A historical variant set in England in 865AD, it has eight powers: Norse, Danes, Picts, Northumbria, Mercia, East Anglia and Wessex. As in Excalibur (qv), the Norse and Danes invade from the edge of the map. An interesting idea is “The Great Army”, this is a 3A which is not controlled by anyone; it moves around England raising any supply centres that get in the way. 7, 6, 5, and 4 player versions are included in the rules.


(1) REVIEW: Iain Murray in Ac Mong 31, June 1990.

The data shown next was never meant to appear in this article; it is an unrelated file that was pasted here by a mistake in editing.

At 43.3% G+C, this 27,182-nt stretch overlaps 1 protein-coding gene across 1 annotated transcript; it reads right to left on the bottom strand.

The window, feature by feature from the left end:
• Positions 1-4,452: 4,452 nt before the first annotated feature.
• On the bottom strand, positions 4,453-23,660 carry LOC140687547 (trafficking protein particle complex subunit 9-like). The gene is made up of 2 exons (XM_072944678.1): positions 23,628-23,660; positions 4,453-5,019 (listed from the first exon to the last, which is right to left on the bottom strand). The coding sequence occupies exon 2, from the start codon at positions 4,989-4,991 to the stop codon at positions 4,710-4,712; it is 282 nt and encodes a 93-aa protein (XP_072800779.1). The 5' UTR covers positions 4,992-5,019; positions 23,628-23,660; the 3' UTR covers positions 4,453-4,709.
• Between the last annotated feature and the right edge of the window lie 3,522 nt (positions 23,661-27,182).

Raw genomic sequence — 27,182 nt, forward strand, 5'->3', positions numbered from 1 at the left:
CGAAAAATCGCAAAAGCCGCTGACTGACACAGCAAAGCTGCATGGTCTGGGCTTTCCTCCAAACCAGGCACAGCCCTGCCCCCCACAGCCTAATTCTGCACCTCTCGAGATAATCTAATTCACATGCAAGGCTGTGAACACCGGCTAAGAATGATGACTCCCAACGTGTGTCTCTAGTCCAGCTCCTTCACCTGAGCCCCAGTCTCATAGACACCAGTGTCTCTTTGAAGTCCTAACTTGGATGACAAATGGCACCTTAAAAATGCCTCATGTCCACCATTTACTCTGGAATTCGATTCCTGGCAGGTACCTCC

I believe that in this game the centre powers (Mercia and East English) have no real chance and the same may prove to be true of Northumbria. The Great Army only adds to this problem. Even Wessex may go under if attacked by a Danish-Norse alliance; the same could be true of the Picts, to a lesser extent. There also appears to be too much of a bottleneck around Hadrian’s Wall, leading to problems for Pictish expansion. To give themselves any chances the four English powers would have to sew up a very tight alliance, dividing up the spare mainland supply centres, and building fleets early on, so driving the Norse and Danes from the sea, causing them to be `dissuaded’, and then fight it out amongst themselves and the Picts, who I think, would profit heavily from the seas being free of Vikings. Even if this were to be done, the Mercians and East English would find that opportunities for expansion were far fewer for them than for the Northumbrians and West Saxons. All in all, the map (especially the distribution of supply centres) needs a serious re-think in the light of a couple of playtest games.